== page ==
Posts about mobile

Davos08: Wireless

“If you defend the status quo when the quo has lost its status, you’re in serious difficulty,” says Sony head Howard Stringer in a panel on the future of mobile. “It’s a most exhilerating time” because it’s all up in the air. A year ago, he says, cable companies were negotiating from a position of strength. But look at their stock prices now; they reflect the walls falling around them. This has made them nicer to deal with. But he’s not saying he’s sitting in daisies himself. “It’s going to be hard to hold onto the price of content.” Then again, he turns to a Chinese mobile phone mogul and says that if Sony could sell just one song to each of his 500 million users, his music company would be instantly (and apparently finally) profitable.

Stringer, the funniest man at Davos (far funnier than Al Gore), says out of nowhere that he likes Google. Why? asks moderator David Kirkpatrick of Fortune. Because Google’s going to buy wireless spectrum and they’ll be in his business even more. The only reason he came onto the panel to be close to Google’s Eric Schmidt.

NBC’s Jeff Zucker says mobile is not that important to the network. Nonetheless, they’re going to put out 2,200 hours of programming on mobile from the Olympics.

Stringer says young people will drive usage in ways we can’t predict. The hot fact passing around conferences this week is that novels written — written — on mobile phones are selling like crazy in Japan. Stringer says mobile will be the platform for everything.

Google’s Schmidt asks what’s new “and I think it’s the arrival of short-form video as a category.” He says it’s not a replacement for a prior form but an entirely new form.

He also says he is so bullish about mobile as a business because he believes the players are motivated to make sense of the current lack of standards and create a unified platform.

There’s much discussion about openness from regulation to devices to business models. From the audience, Jonathan Zittrain asks about whether an open system will bring us viruses on our phones and a new frontier of unreliability. Schidt responds: “Open platforms are like Linux, not like Windows.” Oohs from the geeky audience.

Michael Arrington asks FCC Commissioner Kevin Martin about the open letter Google wrote requesting openness in the upcoming spectrum auction, wondering whether this made the decision harder — as pressure — or easier, as covering fire with the other commissioners. “The open letter is nothing like the pressure that others can put on in more private ways. I actually appreciated the openness of it,” Martin responds.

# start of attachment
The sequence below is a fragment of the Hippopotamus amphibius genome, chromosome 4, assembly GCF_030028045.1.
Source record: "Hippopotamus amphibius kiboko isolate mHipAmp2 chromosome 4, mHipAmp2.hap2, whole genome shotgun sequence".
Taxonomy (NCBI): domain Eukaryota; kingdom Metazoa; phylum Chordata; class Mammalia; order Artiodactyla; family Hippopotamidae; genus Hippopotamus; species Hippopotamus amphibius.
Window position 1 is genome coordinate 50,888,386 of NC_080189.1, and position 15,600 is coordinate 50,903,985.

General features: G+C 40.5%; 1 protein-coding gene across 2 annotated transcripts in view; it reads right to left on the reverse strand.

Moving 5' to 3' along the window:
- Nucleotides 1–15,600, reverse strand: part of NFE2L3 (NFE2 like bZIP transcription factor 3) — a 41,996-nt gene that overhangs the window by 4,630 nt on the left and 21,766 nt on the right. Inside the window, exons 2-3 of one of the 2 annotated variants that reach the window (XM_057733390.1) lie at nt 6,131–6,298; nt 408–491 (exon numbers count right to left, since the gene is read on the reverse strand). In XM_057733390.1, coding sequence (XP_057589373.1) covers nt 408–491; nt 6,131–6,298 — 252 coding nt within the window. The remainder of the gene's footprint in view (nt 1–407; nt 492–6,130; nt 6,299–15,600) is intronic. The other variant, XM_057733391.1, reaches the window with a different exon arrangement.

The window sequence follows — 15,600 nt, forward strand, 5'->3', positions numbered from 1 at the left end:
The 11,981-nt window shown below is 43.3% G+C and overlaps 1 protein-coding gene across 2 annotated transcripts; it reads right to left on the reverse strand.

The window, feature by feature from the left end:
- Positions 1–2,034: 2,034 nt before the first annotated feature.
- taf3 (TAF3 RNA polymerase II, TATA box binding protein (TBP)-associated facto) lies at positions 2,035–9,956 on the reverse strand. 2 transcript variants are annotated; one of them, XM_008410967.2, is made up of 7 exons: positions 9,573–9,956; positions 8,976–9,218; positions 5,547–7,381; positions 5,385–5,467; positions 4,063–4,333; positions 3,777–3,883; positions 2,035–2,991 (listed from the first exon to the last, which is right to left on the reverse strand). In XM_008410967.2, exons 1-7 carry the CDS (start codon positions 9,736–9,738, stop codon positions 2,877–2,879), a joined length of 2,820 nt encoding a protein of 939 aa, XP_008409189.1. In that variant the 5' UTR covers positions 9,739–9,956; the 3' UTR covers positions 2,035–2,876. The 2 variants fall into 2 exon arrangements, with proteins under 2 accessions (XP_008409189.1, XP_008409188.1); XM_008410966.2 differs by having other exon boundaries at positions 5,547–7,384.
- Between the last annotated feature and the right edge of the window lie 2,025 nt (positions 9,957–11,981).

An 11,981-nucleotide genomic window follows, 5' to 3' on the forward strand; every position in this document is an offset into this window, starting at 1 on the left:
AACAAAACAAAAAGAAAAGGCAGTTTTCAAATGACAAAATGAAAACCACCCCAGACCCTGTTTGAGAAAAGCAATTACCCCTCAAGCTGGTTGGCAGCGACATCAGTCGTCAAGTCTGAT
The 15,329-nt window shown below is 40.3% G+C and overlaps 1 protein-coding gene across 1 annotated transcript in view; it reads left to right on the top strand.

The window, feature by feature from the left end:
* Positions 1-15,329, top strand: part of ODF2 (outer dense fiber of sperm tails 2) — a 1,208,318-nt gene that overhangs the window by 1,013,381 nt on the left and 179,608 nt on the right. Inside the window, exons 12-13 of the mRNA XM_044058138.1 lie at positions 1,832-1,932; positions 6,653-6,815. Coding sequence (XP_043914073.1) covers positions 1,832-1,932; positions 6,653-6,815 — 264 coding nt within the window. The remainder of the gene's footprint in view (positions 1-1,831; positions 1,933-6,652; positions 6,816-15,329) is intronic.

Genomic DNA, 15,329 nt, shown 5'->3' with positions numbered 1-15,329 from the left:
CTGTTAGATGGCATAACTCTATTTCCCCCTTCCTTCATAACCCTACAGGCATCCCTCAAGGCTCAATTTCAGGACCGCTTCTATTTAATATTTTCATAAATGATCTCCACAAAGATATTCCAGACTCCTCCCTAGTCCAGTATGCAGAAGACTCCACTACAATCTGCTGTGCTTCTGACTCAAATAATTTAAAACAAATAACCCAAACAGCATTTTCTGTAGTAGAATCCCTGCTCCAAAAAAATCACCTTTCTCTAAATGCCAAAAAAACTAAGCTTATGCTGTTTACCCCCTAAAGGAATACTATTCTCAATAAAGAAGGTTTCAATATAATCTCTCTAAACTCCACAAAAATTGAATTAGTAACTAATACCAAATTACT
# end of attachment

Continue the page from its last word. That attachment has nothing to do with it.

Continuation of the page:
Somebody asks whether any of the companies represented planned to include scent — olfactory functionality — in phones since it’s the only sense not addressed by the internet. Gawd, and you thought it was irritating to hear other people’s mobile phones. I dread having their smells waft my way. Another person from the audience whether anyone is working on holographic images to replace the tiny screen on mobiles. That doesn’t seem to be in the works, either.

With beans, please

It was thanks to Yelp on my Treo that I had a good burrito in Austin last night. Now if only it worked with GPS to find me the nearest burrito (having no idea of my damned zip code). Still, this is what mobile and local and the internet are supposed to be doing. Why’d it take so long? Why isn’t it there yet?

The river of news

Dave Winer is up to something important… again. He has been talking about wanting “rivers of news” — that is, headlines stripped of the packaging around them to give him a constant flow of what’s new. And he just created a few to feed his — and our — mobile phones.

What’s fascinating about this is that while consultants and think tanks aplenty are still running around trying to come up with fancy applications made just for mobile but Dave shows that the best application is simplicity: Just the news, sir. And keep it flowing.

He created rivers from The New York Times and the BBC and while he was at it, he created no-ballast versions of a handful of blogs (what about me, Dave?).

Note that the only graphics on the pages he created are an orange question mark that leads to an brief explanation page with a picture of Dave. That’s it. Otherwise, it’s just information. In a sense, it’s like RSS, except it’s even simpler, even dumber: just a page with an address that has the latest from a source. I’ve been using them today and they’re quite compelling just because they are so simple and fast and to-the-point.

At some point, I’ll want to customize them; I don’t want sports. And the sources will have to figure out their ad strategy for the mobile world, but they’re doing that anyway. (He points to Times printer pages, which are sponsored.) But they should take the example from this simplicity.

(Full disclosure: Dave is an investor in Daylife, where I’ve been working; that was where I first heard him push his demand for rivers of news.)

: LATER: Ewan MacLeod explains why this is better than the state of the art.


I don’t know why I would ever sign up to have GQ magazine send me mobile spam. What of value could they possibly say in an SMS: “Remmber your collar stays today”?

Be the DJ of the future

PaidContent has details for a job overseeing Verizon Mobile’s music strategy.